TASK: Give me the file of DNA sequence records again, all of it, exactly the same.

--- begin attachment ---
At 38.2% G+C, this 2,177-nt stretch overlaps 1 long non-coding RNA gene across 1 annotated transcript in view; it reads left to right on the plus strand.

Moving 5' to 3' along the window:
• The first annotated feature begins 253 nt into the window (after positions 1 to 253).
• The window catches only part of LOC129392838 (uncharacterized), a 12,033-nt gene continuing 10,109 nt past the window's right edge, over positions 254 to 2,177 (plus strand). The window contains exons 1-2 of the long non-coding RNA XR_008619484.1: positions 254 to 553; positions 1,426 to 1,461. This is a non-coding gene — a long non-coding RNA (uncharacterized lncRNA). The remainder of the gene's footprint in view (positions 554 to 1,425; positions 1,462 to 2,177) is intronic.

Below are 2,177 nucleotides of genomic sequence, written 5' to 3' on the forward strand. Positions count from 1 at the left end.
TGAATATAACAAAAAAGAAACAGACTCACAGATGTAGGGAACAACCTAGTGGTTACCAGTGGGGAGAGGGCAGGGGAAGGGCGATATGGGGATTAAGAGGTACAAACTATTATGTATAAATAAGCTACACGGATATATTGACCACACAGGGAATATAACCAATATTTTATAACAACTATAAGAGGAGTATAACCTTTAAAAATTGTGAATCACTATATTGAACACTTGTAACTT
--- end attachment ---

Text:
At 38.2% G+C, this 2,177-nt stretch overlaps 1 long non-coding RNA gene across 1 annotated transcript in view; it reads left to right on the plus strand.

Moving 5' to 3' along the window:
• The first annotated feature begins 253 nt into the window (after positions 1 to 253).
• The window catches only part of LOC129392838 (uncharacterized), a 12,033-nt gene continuing 10,109 nt past the window's right edge, over positions 254 to 2,177 (plus strand). The window contains exons 1-2 of the long non-coding RNA XR_008619484.1: positions 254 to 553; positions 1,426 to 1,461. This is a non-coding gene — a long non-coding RNA (uncharacterized lncRNA). The remainder of the gene's footprint in view (positions 554 to 1,425; positions 1,462 to 2,177) is intronic.

Below are 2,177 nucleotides of genomic sequence, written 5' to 3' on the forward strand. Positions count from 1 at the left end.
TGAATATAACAAAAAAGAAACAGACTCACAGATGTAGGGAACAACCTAGTGGTTACCAGTGGGGAGAGGGCAGGGGAAGGGCGATATGGGGATTAAGAGGTACAAACTATTATGTATAAATAAGCTACACGGATATATTGACCACACAGGGAATATAACCAATATTTTATAACAACTATAAGAGGAGTATAACCTTTAAAAATTGTGAATCACTATATTGAACACTTGTAACTT